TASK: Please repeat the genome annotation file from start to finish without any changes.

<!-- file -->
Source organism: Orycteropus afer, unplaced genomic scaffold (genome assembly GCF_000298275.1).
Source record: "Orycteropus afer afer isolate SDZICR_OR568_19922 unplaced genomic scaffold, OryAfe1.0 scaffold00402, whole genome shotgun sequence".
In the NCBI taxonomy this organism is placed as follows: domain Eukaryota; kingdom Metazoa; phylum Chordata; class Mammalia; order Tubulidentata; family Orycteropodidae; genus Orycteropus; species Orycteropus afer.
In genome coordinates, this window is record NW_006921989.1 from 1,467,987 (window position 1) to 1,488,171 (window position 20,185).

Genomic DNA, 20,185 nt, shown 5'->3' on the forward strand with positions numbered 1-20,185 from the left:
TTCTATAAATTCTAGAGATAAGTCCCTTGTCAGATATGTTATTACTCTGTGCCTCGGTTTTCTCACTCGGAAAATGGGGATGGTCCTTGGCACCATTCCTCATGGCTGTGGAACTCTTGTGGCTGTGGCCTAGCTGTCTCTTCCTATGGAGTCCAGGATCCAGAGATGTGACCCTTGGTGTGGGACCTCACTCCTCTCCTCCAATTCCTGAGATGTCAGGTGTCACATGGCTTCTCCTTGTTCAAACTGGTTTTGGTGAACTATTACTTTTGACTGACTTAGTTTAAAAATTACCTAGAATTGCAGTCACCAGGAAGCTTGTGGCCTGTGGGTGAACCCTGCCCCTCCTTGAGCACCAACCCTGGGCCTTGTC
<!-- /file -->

Source organism: Orycteropus afer, unplaced genomic scaffold (genome assembly GCF_000298275.1).
Source record: "Orycteropus afer afer isolate SDZICR_OR568_19922 unplaced genomic scaffold, OryAfe1.0 scaffold00402, whole genome shotgun sequence".
In the NCBI taxonomy this organism is placed as follows: domain Eukaryota; kingdom Metazoa; phylum Chordata; class Mammalia; order Tubulidentata; family Orycteropodidae; genus Orycteropus; species Orycteropus afer.
In genome coordinates, this window is record NW_006921989.1 from 1,467,987 (window position 1) to 1,488,171 (window position 20,185).

Genomic DNA, 20,185 nt, shown 5'->3' on the forward strand with positions numbered 1-20,185 from the left:
TTCTATAAATTCTAGAGATAAGTCCCTTGTCAGATATGTTATTACTCTGTGCCTCGGTTTTCTCACTCGGAAAATGGGGATGGTCCTTGGCACCATTCCTCATGGCTGTGGAACTCTTGTGGCTGTGGCCTAGCTGTCTCTTCCTATGGAGTCCAGGATCCAGAGATGTGACCCTTGGTGTGGGACCTCACTCCTCTCCTCCAATTCCTGAGATGTCAGGTGTCACATGGCTTCTCCTTGTTCAAACTGGTTTTGGTGAACTATTACTTTTGACTGACTTAGTTTAAAAATTACCTAGAATTGCAGTCACCAGGAAGCTTGTGGCCTGTGGGTGAACCCTGCCCCTCCTTGAGCACCAACCCTGGGCCTTGTC